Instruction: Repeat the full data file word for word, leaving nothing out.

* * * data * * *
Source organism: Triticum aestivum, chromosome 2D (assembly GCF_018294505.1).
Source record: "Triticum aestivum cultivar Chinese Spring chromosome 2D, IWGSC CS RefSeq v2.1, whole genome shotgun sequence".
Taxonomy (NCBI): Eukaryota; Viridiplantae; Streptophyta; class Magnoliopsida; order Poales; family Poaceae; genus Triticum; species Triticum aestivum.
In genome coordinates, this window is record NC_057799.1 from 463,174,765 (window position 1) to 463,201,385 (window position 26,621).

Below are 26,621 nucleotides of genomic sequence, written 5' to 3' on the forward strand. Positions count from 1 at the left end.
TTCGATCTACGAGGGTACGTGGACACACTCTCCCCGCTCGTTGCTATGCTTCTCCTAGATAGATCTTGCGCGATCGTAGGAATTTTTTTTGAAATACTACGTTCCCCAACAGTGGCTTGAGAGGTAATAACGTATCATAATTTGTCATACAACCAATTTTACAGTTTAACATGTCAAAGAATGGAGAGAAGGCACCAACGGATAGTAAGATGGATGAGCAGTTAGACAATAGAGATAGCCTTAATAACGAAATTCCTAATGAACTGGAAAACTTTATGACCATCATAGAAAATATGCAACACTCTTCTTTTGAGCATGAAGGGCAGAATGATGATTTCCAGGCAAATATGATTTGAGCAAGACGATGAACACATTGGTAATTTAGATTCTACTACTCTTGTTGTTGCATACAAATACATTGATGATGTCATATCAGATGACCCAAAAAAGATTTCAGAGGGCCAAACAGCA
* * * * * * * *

Source organism: Triticum aestivum, chromosome 2D (assembly GCF_018294505.1).
Source record: "Triticum aestivum cultivar Chinese Spring chromosome 2D, IWGSC CS RefSeq v2.1, whole genome shotgun sequence".
Taxonomy (NCBI): Eukaryota; Viridiplantae; Streptophyta; class Magnoliopsida; order Poales; family Poaceae; genus Triticum; species Triticum aestivum.
In genome coordinates, this window is record NC_057799.1 from 463,174,765 (window position 1) to 463,201,385 (window position 26,621).

Below are 26,621 nucleotides of genomic sequence, written 5' to 3' on the forward strand. Positions count from 1 at the left end.
TTCGATCTACGAGGGTACGTGGACACACTCTCCCCGCTCGTTGCTATGCTTCTCCTAGATAGATCTTGCGCGATCGTAGGAATTTTTTTTGAAATACTACGTTCCCCAACAGTGGCTTGAGAGGTAATAACGTATCATAATTTGTCATACAACCAATTTTACAGTTTAACATGTCAAAGAATGGAGAGAAGGCACCAACGGATAGTAAGATGGATGAGCAGTTAGACAATAGAGATAGCCTTAATAACGAAATTCCTAATGAACTGGAAAACTTTATGACCATCATAGAAAATATGCAACACTCTTCTTTTGAGCATGAAGGGCAGAATGATGATTTCCAGGCAAATATGATTTGAGCAAGACGATGAACACATTGGTAATTTAGATTCTACTACTCTTGTTGTTGCATACAAATACATTGATGATGTCATATCAGATGACCCAAAAAAGATTTCAGAGGGCCAAACAGCA